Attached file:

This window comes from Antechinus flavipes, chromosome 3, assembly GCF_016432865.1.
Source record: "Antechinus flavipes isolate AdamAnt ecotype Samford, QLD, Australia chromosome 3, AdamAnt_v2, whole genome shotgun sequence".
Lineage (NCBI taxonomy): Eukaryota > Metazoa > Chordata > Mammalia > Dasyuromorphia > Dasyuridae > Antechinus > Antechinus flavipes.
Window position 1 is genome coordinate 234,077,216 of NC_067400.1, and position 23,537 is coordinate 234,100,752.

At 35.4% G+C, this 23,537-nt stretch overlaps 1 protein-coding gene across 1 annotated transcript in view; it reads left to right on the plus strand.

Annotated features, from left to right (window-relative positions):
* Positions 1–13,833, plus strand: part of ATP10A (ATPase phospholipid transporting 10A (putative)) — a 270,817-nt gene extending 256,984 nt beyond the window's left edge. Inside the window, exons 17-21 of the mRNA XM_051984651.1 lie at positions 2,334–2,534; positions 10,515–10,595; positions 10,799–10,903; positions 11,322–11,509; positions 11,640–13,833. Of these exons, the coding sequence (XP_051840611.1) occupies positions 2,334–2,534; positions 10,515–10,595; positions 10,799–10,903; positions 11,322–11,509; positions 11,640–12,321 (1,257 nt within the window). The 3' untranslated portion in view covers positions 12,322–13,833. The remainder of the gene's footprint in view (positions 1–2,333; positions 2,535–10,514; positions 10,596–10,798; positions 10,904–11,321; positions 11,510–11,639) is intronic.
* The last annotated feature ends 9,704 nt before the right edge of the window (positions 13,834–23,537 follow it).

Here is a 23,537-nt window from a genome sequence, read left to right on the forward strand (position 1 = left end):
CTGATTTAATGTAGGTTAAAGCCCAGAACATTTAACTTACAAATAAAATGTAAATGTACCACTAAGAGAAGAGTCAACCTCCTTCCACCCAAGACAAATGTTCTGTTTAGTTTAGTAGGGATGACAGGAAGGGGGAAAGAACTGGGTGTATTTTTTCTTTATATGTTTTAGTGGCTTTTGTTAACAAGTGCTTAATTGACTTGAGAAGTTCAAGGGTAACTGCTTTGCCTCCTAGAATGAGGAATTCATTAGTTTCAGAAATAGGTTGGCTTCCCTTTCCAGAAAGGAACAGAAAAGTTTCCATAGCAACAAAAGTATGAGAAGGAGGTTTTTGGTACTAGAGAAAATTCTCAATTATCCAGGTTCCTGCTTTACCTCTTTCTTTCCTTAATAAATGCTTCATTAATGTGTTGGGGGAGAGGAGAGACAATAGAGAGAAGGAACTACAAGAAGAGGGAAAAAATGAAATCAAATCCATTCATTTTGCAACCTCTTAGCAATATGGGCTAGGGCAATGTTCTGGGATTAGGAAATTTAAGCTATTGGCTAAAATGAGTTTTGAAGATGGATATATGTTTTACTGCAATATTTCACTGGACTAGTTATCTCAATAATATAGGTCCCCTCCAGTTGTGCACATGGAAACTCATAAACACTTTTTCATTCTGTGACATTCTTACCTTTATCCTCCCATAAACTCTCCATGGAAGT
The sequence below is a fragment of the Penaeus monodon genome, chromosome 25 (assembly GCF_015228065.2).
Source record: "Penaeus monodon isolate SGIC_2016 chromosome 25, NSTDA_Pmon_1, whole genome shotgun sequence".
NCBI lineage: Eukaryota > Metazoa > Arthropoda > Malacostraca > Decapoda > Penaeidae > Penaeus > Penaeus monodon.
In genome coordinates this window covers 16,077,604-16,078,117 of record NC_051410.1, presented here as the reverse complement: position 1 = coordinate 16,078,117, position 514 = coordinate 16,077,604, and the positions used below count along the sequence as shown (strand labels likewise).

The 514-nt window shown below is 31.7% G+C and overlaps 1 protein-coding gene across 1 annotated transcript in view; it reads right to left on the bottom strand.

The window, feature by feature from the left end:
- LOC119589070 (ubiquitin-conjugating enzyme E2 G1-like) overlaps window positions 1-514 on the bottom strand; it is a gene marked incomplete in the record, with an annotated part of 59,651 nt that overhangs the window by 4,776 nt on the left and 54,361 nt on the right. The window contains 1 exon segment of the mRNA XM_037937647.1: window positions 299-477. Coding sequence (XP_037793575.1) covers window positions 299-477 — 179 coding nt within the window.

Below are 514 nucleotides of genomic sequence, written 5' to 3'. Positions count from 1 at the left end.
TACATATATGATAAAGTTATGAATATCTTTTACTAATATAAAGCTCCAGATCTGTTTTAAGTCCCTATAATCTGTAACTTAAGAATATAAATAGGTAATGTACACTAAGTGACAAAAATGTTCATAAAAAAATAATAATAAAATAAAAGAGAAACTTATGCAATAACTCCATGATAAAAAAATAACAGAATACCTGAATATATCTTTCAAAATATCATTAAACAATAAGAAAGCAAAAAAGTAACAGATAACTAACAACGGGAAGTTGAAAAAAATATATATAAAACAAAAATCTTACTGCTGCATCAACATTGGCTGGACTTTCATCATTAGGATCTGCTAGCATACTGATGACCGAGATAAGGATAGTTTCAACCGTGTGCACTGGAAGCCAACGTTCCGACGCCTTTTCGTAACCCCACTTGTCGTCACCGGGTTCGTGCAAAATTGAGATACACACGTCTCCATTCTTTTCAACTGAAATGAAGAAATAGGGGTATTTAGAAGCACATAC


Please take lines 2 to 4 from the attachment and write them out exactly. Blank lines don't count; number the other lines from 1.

Source record: "Antechinus flavipes isolate AdamAnt ecotype Samford, QLD, Australia chromosome 3, AdamAnt_v2, whole genome shotgun sequence".
Lineage (NCBI taxonomy): Eukaryota > Metazoa > Chordata > Mammalia > Dasyuromorphia > Dasyuridae > Antechinus > Antechinus flavipes.
Window position 1 is genome coordinate 234,077,216 of NC_067400.1, and position 23,537 is coordinate 234,100,752.